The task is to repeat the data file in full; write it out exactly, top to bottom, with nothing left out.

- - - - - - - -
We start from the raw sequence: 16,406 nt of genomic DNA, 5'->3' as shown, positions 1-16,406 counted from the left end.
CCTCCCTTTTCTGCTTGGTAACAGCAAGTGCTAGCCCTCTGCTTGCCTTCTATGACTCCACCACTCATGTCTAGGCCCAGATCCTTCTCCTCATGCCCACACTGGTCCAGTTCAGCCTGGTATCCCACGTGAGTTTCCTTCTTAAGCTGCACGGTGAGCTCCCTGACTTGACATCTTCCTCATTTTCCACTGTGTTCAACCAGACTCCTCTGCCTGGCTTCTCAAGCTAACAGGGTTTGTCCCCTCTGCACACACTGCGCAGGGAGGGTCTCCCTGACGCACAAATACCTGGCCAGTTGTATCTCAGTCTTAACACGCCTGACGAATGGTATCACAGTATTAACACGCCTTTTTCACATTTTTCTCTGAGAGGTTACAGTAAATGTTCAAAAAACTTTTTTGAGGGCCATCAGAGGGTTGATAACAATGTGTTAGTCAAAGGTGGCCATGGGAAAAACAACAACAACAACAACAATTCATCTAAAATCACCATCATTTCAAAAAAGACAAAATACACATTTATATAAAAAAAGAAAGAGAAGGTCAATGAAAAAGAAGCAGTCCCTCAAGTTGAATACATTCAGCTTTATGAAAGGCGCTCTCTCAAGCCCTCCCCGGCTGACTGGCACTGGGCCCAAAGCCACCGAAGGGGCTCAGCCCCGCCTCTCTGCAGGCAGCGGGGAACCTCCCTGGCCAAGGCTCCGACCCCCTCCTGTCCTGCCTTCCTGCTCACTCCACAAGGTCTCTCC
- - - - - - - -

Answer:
We start from the raw sequence: 16,406 nt of genomic DNA, 5'->3' as shown, positions 1-16,406 counted from the left end.
CCTCCCTTTTCTGCTTGGTAACAGCAAGTGCTAGCCCTCTGCTTGCCTTCTATGACTCCACCACTCATGTCTAGGCCCAGATCCTTCTCCTCATGCCCACACTGGTCCAGTTCAGCCTGGTATCCCACGTGAGTTTCCTTCTTAAGCTGCACGGTGAGCTCCCTGACTTGACATCTTCCTCATTTTCCACTGTGTTCAACCAGACTCCTCTGCCTGGCTTCTCAAGCTAACAGGGTTTGTCCCCTCTGCACACACTGCGCAGGGAGGGTCTCCCTGACGCACAAATACCTGGCCAGTTGTATCTCAGTCTTAACACGCCTGACGAATGGTATCACAGTATTAACACGCCTTTTTCACATTTTTCTCTGAGAGGTTACAGTAAATGTTCAAAAAACTTTTTTGAGGGCCATCAGAGGGTTGATAACAATGTGTTAGTCAAAGGTGGCCATGGGAAAAACAACAACAACAACAACAATTCATCTAAAATCACCATCATTTCAAAAAAGACAAAATACACATTTATATAAAAAAAGAAAGAGAAGGTCAATGAAAAAGAAGCAGTCCCTCAAGTTGAATACATTCAGCTTTATGAAAGGCGCTCTCTCAAGCCCTCCCCGGCTGACTGGCACTGGGCCCAAAGCCACCGAAGGGGCTCAGCCCCGCCTCTCTGCAGGCAGCGGGGAACCTCCCTGGCCAAGGCTCCGACCCCCTCCTGTCCTGCCTTCCTGCTCACTCCACAAGGTCTCTCC